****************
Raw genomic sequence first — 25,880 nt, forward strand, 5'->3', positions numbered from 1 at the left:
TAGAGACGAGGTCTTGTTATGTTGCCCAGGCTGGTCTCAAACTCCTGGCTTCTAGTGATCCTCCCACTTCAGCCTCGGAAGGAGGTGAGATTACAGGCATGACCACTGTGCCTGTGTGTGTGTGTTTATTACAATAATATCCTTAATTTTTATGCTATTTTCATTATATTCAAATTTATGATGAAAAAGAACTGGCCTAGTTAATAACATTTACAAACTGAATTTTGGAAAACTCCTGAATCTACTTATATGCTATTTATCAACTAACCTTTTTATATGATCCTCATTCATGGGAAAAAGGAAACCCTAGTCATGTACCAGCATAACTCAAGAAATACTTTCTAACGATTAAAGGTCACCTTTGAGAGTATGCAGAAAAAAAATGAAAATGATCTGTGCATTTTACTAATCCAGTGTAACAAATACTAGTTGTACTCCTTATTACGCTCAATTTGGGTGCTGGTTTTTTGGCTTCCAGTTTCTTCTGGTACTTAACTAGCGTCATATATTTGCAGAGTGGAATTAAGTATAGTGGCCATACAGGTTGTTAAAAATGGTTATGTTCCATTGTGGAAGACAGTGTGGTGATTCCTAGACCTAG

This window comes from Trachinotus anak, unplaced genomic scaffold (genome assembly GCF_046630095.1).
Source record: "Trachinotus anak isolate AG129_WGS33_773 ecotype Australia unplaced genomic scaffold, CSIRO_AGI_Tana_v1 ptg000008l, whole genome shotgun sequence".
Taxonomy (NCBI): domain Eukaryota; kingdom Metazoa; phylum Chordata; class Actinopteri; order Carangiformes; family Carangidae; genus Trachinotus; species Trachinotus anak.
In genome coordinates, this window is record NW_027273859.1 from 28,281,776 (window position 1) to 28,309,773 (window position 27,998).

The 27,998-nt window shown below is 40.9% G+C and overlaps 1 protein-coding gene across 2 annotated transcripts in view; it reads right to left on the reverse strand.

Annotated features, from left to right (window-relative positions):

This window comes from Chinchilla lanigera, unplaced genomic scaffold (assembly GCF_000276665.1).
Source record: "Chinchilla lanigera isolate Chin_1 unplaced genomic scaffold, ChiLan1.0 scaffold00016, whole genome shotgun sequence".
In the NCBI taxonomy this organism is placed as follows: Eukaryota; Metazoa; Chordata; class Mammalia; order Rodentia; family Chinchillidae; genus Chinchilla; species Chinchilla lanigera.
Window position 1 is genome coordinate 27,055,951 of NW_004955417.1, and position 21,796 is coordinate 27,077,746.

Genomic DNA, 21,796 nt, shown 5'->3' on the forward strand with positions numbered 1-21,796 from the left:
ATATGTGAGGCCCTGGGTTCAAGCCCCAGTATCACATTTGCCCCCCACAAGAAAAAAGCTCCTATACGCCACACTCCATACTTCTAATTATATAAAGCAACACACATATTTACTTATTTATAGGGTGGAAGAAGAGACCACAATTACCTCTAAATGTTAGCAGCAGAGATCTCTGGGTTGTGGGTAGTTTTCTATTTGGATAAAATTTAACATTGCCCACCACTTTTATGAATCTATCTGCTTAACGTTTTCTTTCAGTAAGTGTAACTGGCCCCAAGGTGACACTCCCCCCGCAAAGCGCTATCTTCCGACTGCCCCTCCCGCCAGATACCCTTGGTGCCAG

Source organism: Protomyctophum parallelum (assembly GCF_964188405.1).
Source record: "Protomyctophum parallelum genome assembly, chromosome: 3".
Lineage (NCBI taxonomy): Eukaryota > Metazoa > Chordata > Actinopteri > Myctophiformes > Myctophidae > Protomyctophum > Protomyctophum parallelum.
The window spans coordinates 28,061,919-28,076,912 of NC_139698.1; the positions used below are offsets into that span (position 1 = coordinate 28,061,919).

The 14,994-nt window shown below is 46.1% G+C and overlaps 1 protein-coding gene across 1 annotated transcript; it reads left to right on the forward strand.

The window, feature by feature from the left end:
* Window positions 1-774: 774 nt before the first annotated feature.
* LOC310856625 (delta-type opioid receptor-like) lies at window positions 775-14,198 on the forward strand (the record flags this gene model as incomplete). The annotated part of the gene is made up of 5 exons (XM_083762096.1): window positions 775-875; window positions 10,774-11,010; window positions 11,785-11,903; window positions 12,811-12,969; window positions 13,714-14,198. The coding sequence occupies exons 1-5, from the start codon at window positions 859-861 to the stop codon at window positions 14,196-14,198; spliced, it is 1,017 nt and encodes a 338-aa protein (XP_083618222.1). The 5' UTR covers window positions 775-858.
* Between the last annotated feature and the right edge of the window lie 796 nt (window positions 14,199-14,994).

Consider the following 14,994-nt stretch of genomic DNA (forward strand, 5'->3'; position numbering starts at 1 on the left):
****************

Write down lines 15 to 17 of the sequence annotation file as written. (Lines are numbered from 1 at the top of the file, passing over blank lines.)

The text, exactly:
Source organism: Protomyctophum parallelum (assembly GCF_964188405.1).
Source record: "Protomyctophum parallelum genome assembly, chromosome: 3".
Lineage (NCBI taxonomy): Eukaryota > Metazoa > Chordata > Actinopteri > Myctophiformes > Myctophidae > Protomyctophum > Protomyctophum parallelum.